When thinking of the human senses, you probably think of the Big Five: sight, hearing, taste, touch and smell. But there’s an additional human sense called proprioception that’s often excluded. It’s kind of the “odd one out” because, unlike the others, it’s generated solely by our own actions—and it’s rare we consciously even notice its presence.
Don’t underestimate it, however; proprioception actually plays a critical role in balance—which can be especially important for older adults.
Proprioception: The body’s true north
Our proprioceptive sense is our ability to detect the movement of our body and its position in space. Think of it as your body’s internal compass: It provides the “True North” we need to interpret our surroundings and coherently move within them.
Proprioception is a complex, ongoing conversation within your body. When you move, specialized nerve endings called mechanoreceptors embedded within your skin, muscles and joints send detailed messages to your brain about your body’s position and actions. In response, your brain sends instructions to the muscles to rearrange themselves to maintain the body’s balance.
Balance is a complex mix of factors. But the great news is we can improve balance indirectly by refining and amplifying our proprioceptive senses through simple, easy and enjoyable exercises.
Proprioception can improve at any age, even in those with disabilities
We can strengthen our proprioception through specific training exercises accessible to anyone, regardless of age or ability.
Dance like you mean it
According to research, dancing – especially with an emphasis on body awareness – can improve proprioception. Researchers emphasize that formal training and performance standards aren’t required to reap the proprioceptive benefits of dancing. All that’s needed is a friendly, informal and open atmosphere.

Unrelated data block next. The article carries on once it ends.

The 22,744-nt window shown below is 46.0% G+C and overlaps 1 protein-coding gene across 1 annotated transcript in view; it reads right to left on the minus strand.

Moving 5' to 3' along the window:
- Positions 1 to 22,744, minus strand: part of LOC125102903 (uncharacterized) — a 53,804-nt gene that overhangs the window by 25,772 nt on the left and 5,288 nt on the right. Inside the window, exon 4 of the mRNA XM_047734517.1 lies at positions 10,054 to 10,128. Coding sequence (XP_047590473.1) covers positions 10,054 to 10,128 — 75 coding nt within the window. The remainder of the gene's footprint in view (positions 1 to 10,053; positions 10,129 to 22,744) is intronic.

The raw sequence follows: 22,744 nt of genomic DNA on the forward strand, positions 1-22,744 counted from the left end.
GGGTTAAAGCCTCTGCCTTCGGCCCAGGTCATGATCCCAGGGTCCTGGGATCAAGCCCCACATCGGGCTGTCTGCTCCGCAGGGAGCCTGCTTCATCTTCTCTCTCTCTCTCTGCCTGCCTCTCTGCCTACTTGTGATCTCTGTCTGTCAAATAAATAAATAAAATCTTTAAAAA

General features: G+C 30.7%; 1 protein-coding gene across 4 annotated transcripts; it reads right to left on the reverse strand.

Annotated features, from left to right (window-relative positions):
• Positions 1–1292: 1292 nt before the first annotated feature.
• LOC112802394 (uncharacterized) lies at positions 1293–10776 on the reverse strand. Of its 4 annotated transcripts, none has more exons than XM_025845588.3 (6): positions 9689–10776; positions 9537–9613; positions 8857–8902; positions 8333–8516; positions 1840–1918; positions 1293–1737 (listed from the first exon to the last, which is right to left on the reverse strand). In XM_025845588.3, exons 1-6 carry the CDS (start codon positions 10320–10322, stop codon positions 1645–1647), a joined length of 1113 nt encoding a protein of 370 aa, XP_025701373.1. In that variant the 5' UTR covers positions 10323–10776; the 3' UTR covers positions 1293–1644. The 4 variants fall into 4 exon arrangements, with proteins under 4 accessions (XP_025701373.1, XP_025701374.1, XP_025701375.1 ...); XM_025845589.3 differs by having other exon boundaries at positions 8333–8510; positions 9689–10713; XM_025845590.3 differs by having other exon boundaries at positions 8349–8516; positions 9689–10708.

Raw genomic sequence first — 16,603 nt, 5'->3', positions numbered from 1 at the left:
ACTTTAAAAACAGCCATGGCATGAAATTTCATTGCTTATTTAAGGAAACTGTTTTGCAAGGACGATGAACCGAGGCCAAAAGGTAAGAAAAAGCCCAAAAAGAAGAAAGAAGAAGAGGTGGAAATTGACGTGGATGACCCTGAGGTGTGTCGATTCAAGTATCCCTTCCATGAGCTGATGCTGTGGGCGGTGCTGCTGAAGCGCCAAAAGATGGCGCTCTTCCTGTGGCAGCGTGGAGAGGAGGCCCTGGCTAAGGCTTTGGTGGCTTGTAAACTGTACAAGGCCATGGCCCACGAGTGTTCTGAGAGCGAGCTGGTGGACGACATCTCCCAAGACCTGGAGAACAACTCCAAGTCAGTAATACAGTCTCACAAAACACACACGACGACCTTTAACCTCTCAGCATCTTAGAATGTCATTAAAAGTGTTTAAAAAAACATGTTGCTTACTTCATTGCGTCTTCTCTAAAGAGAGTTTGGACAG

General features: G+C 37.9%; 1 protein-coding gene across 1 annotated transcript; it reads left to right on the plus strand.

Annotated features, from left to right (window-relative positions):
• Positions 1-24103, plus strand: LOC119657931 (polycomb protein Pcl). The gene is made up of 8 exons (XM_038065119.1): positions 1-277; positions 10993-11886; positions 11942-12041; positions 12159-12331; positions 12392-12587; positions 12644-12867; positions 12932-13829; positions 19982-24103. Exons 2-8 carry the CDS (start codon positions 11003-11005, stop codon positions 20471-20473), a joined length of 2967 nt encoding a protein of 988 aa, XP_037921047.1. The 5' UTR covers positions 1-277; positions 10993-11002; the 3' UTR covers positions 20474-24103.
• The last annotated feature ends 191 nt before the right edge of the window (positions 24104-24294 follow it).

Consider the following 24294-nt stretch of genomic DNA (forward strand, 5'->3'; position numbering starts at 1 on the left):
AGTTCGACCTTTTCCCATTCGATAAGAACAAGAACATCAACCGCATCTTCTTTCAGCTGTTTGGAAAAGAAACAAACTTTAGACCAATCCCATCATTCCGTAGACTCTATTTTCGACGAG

Online dance workouts like this 8-minute low-impact dance workout from Silver Sneakers make dancing convenient and fun. Or, encourage your older adult to explore “dance cardio,” also called “dance fitness,” like this 20-minute dance cardio workout for seniors. You can also find a Zumba or Jazzercise class near you.
Listen carefully to your yoga instructor: Cues build proprioception
A research review found that yoga-based exercises improve balance in older adults, likely due to the emphasis on focused attention on specific body areas during the various poses.
To facilitate this focused awareness, a yoga instructor will give numerous vocalized cues (i.e., instructions), even during the simplest poses. Maybe it’s happened to you: You’ve become befuddled while standing in Mountain Pose because your yoga instructor just directed you to “spread your toes” and “lift your arches to distribute your weight evenly.” (And you thought your only job was to stand up straight.)
Even though yoga cues might seem irrelevant – and it’s easy to dismiss them as yoga jargon – instructors strategically use cues with the sole intent to help students build proprioceptive abilities.
Rachel Land from Yoga Medicine expertly discusses this concept in more depth, and also demonstrates several easy and simple ways to alter basic yoga poses to build proprioceptive strength.
Rebounding is a type of aerobic exercise performed using a miniature trampoline. Depending on fitness level, it can include light bounces, jumps, jumping jacks, jogging in place, jumping rope and more.